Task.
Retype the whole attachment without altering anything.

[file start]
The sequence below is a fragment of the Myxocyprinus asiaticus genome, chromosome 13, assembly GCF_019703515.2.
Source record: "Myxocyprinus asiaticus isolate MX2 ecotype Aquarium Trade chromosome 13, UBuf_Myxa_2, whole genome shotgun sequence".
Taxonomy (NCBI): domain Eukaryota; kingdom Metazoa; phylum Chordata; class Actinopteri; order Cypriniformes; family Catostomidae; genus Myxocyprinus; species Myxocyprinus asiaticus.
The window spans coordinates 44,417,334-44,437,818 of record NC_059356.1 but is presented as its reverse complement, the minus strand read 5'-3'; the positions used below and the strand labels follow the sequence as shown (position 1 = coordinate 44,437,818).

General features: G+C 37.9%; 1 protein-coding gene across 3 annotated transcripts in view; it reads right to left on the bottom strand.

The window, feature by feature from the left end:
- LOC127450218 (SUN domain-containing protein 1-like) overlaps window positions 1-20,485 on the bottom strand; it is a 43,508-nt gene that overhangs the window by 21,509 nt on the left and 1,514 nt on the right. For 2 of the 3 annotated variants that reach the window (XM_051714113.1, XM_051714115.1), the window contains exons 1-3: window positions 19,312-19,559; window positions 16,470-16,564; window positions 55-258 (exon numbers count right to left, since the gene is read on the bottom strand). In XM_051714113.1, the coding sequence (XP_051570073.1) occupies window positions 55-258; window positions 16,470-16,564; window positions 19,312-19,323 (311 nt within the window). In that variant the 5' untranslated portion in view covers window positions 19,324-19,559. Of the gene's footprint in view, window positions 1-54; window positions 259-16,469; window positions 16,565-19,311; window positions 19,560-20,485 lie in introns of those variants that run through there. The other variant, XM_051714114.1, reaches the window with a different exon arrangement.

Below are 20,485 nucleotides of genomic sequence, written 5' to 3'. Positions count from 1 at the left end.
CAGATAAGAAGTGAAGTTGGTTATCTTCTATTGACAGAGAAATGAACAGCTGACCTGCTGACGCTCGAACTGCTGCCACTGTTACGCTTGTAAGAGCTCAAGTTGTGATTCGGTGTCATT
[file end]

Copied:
The sequence below is a fragment of the Myxocyprinus asiaticus genome, chromosome 13, assembly GCF_019703515.2.
Source record: "Myxocyprinus asiaticus isolate MX2 ecotype Aquarium Trade chromosome 13, UBuf_Myxa_2, whole genome shotgun sequence".
Taxonomy (NCBI): domain Eukaryota; kingdom Metazoa; phylum Chordata; class Actinopteri; order Cypriniformes; family Catostomidae; genus Myxocyprinus; species Myxocyprinus asiaticus.
The window spans coordinates 44,417,334-44,437,818 of record NC_059356.1 but is presented as its reverse complement, the minus strand read 5'-3'; the positions used below and the strand labels follow the sequence as shown (position 1 = coordinate 44,437,818).

General features: G+C 37.9%; 1 protein-coding gene across 3 annotated transcripts in view; it reads right to left on the bottom strand.

The window, feature by feature from the left end:
- LOC127450218 (SUN domain-containing protein 1-like) overlaps window positions 1-20,485 on the bottom strand; it is a 43,508-nt gene that overhangs the window by 21,509 nt on the left and 1,514 nt on the right. For 2 of the 3 annotated variants that reach the window (XM_051714113.1, XM_051714115.1), the window contains exons 1-3: window positions 19,312-19,559; window positions 16,470-16,564; window positions 55-258 (exon numbers count right to left, since the gene is read on the bottom strand). In XM_051714113.1, the coding sequence (XP_051570073.1) occupies window positions 55-258; window positions 16,470-16,564; window positions 19,312-19,323 (311 nt within the window). In that variant the 5' untranslated portion in view covers window positions 19,324-19,559. Of the gene's footprint in view, window positions 1-54; window positions 259-16,469; window positions 16,565-19,311; window positions 19,560-20,485 lie in introns of those variants that run through there. The other variant, XM_051714114.1, reaches the window with a different exon arrangement.

Below are 20,485 nucleotides of genomic sequence, written 5' to 3'. Positions count from 1 at the left end.
CAGATAAGAAGTGAAGTTGGTTATCTTCTATTGACAGAGAAATGAACAGCTGACCTGCTGACGCTCGAACTGCTGCCACTGTTACGCTTGTAAGAGCTCAAGTTGTGATTCGGTGTCATT